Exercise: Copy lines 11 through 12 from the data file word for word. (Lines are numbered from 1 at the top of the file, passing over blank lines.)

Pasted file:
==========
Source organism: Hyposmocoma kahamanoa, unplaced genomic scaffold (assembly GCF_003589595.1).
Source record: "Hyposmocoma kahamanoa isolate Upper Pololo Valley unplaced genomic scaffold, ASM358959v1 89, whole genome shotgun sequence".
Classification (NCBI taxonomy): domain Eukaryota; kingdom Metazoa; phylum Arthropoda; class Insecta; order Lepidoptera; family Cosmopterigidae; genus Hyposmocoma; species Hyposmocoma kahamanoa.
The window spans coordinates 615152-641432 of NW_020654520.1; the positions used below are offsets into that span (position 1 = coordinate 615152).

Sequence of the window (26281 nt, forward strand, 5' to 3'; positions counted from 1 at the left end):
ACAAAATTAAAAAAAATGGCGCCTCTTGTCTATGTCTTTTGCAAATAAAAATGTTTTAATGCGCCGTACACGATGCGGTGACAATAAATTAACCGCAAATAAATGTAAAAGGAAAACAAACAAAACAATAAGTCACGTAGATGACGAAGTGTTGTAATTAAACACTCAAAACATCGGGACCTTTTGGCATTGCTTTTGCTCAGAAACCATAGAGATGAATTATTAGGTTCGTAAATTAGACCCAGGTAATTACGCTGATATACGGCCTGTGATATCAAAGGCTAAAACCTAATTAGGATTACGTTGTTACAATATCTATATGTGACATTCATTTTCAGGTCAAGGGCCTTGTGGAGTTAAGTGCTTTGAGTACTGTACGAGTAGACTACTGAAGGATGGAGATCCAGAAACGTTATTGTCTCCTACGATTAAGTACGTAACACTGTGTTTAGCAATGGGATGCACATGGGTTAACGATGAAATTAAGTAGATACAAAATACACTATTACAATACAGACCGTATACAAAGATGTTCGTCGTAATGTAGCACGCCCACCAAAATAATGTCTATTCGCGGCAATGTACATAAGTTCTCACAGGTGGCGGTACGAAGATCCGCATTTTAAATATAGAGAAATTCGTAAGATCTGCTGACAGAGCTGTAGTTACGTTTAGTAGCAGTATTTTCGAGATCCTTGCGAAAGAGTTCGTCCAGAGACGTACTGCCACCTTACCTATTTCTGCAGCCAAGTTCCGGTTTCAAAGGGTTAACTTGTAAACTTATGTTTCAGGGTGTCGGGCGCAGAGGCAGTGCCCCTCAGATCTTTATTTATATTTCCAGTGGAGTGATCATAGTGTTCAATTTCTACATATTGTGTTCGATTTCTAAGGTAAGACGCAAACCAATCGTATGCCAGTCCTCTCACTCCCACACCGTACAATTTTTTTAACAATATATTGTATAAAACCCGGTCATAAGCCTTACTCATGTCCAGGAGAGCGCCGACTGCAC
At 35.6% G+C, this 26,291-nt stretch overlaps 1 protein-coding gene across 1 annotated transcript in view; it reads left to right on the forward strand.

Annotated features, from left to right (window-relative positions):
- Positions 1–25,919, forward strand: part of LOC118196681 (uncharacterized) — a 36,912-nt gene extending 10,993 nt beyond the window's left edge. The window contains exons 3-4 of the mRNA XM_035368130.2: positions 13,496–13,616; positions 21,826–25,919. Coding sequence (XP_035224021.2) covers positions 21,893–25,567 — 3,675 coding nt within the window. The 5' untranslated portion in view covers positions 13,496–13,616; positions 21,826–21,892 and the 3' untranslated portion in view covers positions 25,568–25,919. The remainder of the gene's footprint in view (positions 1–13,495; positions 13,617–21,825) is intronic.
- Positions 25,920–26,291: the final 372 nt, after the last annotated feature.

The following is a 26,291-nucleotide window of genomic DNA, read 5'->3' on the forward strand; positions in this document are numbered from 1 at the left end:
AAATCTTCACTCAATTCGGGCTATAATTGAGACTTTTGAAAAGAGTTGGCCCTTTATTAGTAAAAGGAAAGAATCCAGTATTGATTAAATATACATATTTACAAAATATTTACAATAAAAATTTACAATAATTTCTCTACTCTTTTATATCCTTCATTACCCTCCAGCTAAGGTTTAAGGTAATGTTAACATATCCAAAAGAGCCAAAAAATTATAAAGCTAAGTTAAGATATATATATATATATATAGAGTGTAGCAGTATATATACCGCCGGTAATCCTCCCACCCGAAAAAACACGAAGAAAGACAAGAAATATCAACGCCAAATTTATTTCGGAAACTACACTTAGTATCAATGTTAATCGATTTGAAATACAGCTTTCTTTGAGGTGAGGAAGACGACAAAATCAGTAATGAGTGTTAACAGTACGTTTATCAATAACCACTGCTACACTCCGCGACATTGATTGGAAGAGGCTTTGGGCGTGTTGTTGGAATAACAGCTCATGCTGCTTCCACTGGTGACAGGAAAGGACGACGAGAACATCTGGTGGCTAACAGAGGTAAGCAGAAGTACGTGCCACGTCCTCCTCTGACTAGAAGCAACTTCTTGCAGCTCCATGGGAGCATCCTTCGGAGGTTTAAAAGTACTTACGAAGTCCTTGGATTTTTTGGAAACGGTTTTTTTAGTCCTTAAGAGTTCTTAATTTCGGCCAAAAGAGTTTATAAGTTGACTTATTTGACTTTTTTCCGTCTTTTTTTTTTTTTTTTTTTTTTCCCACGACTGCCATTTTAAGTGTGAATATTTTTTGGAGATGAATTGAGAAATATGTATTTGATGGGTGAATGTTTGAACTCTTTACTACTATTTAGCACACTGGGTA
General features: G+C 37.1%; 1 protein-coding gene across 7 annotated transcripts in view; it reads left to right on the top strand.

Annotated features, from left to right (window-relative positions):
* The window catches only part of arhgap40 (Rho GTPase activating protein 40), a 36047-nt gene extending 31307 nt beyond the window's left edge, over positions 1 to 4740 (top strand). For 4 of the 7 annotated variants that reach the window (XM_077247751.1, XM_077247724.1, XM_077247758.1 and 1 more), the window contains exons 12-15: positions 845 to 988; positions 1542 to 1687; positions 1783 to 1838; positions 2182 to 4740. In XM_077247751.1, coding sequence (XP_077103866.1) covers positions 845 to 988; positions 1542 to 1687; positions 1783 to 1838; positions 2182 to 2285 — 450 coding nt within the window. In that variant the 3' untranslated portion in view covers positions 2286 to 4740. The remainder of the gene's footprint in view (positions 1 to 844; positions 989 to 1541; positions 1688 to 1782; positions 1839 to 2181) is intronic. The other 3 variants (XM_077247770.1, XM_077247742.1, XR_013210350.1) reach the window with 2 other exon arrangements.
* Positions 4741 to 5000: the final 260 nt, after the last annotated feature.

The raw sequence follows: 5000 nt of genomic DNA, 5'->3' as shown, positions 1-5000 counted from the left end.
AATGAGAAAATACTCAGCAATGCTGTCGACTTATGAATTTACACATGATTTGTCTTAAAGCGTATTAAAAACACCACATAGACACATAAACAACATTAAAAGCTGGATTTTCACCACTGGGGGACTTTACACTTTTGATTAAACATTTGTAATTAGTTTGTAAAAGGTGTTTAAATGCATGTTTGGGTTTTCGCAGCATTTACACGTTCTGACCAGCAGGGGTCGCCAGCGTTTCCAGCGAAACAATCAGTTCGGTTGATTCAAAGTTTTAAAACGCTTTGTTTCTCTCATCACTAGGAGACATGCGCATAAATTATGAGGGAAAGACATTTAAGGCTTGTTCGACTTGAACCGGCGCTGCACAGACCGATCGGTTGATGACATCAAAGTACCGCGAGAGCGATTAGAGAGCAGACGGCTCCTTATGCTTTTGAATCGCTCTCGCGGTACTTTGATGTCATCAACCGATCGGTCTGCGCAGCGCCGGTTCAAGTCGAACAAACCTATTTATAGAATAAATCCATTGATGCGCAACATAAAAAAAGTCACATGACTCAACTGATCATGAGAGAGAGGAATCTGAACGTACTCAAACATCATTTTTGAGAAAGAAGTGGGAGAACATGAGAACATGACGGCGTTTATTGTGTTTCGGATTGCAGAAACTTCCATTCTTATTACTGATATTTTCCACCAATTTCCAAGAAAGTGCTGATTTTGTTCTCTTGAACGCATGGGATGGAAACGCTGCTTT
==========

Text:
The following is a 26,291-nucleotide window of genomic DNA, read 5'->3' on the forward strand; positions in this document are numbered from 1 at the left end:
AAATCTTCACTCAATTCGGGCTATAATTGAGACTTTTGAAAAGAGTTGGCCCTTTATTAGTAAAAGGAAAGAATCCAGTATTGATTAAATATACATATTTACAAAATATTTACAATAAAAATTTACAATAATTTCTCTACTCTTTTATATCCTTCATTACCCTCCAGCTAAGGTTTAAGGTAATGTTAACATATCCAAAAGAGCCAAAAAATTATAAAGCTAAGTTAAGATATATATATATATATATAGAGTGTAGCAGTATATATACCGCCGGTAATCCTCCCACCCGAAAAAACACGAAGAAAGACAAGAAATATCAACGCCAAATTTATTTCGGAAACTACACTTAGTATCAATGTTAATCGATTTGAAATACAGCTTTCTTTGAGGTGAGGAAGACGACAAAATCAGTAATGAGTGTTAACAGTACGTTTATCAATAACCACTGCTACACTCCGCGACATTGATTGGAAGAGGCTTTGGGCGTGTTGTTGGAATAACAGCTCATGCTGCTTCCACTGGTGACAGGAAAGGACGACGAGAACATCTGGTGGCTAACAGAGGTAAGCAGAAGTACGTGCCACGTCCTCCTCTGACTAGAAGCAACTTCTTGCAGCTCCATGGGAGCATCCTTCGGAGGTTTAAAAGTACTTACGAAGTCCTTGGATTTTTTGGAAACGGTTTTTTTAGTCCTTAAGAGTTCTTAATTTCGGCCAAAAGAGTTTATAAGTTGACTTATTTGACTTTTTTCCGTCTTTTTTTTTTTTTTTTTTTTTTCCCACGACTGCCATTTTAAGTGTGAATATTTTTTGGAGATGAATTGAGAAATATGTATTTGATGGGTGAATGTTTGAACTCTTTACTACTATTTAGCACACTGGGTA